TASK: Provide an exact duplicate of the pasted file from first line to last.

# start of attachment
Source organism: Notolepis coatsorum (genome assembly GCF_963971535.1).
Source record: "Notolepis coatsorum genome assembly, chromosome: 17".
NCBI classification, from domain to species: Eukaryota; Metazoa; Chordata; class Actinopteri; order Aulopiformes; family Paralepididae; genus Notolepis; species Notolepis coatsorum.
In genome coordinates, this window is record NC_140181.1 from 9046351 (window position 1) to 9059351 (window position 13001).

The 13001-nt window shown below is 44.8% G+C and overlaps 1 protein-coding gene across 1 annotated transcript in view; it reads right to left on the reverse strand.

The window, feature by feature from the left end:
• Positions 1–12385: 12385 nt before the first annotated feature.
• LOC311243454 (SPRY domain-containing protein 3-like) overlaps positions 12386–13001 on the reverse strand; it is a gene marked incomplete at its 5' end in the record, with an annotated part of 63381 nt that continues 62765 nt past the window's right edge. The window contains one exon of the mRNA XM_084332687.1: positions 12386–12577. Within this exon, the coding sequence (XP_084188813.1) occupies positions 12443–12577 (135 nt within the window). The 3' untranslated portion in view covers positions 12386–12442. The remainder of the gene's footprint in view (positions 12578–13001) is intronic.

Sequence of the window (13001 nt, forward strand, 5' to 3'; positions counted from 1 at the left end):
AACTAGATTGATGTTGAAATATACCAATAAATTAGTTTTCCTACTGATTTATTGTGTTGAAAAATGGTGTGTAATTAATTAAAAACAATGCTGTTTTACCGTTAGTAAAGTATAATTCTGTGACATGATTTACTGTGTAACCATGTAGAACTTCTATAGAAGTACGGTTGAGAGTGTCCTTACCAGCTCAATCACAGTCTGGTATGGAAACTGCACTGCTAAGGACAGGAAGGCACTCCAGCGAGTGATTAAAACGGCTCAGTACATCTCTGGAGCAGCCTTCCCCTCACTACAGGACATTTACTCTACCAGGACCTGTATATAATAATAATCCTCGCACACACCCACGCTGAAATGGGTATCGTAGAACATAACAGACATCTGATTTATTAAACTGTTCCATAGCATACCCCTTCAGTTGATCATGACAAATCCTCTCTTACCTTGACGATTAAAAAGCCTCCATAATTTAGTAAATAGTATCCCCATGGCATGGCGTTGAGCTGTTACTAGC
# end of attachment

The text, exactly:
Source organism: Notolepis coatsorum (genome assembly GCF_963971535.1).
Source record: "Notolepis coatsorum genome assembly, chromosome: 17".
NCBI classification, from domain to species: Eukaryota; Metazoa; Chordata; class Actinopteri; order Aulopiformes; family Paralepididae; genus Notolepis; species Notolepis coatsorum.
In genome coordinates, this window is record NC_140181.1 from 9046351 (window position 1) to 9059351 (window position 13001).

The 13001-nt window shown below is 44.8% G+C and overlaps 1 protein-coding gene across 1 annotated transcript in view; it reads right to left on the reverse strand.

The window, feature by feature from the left end:
• Positions 1–12385: 12385 nt before the first annotated feature.
• LOC311243454 (SPRY domain-containing protein 3-like) overlaps positions 12386–13001 on the reverse strand; it is a gene marked incomplete at its 5' end in the record, with an annotated part of 63381 nt that continues 62765 nt past the window's right edge. The window contains one exon of the mRNA XM_084332687.1: positions 12386–12577. Within this exon, the coding sequence (XP_084188813.1) occupies positions 12443–12577 (135 nt within the window). The 3' untranslated portion in view covers positions 12386–12442. The remainder of the gene's footprint in view (positions 12578–13001) is intronic.

Sequence of the window (13001 nt, forward strand, 5' to 3'; positions counted from 1 at the left end):
AACTAGATTGATGTTGAAATATACCAATAAATTAGTTTTCCTACTGATTTATTGTGTTGAAAAATGGTGTGTAATTAATTAAAAACAATGCTGTTTTACCGTTAGTAAAGTATAATTCTGTGACATGATTTACTGTGTAACCATGTAGAACTTCTATAGAAGTACGGTTGAGAGTGTCCTTACCAGCTCAATCACAGTCTGGTATGGAAACTGCACTGCTAAGGACAGGAAGGCACTCCAGCGAGTGATTAAAACGGCTCAGTACATCTCTGGAGCAGCCTTCCCCTCACTACAGGACATTTACTCTACCAGGACCTGTATATAATAATAATCCTCGCACACACCCACGCTGAAATGGGTATCGTAGAACATAACAGACATCTGATTTATTAAACTGTTCCATAGCATACCCCTTCAGTTGATCATGACAAATCCTCTCTTACCTTGACGATTAAAAAGCCTCCATAATTTAGTAAATAGTATCCCCATGGCATGGCGTTGAGCTGTTACTAGC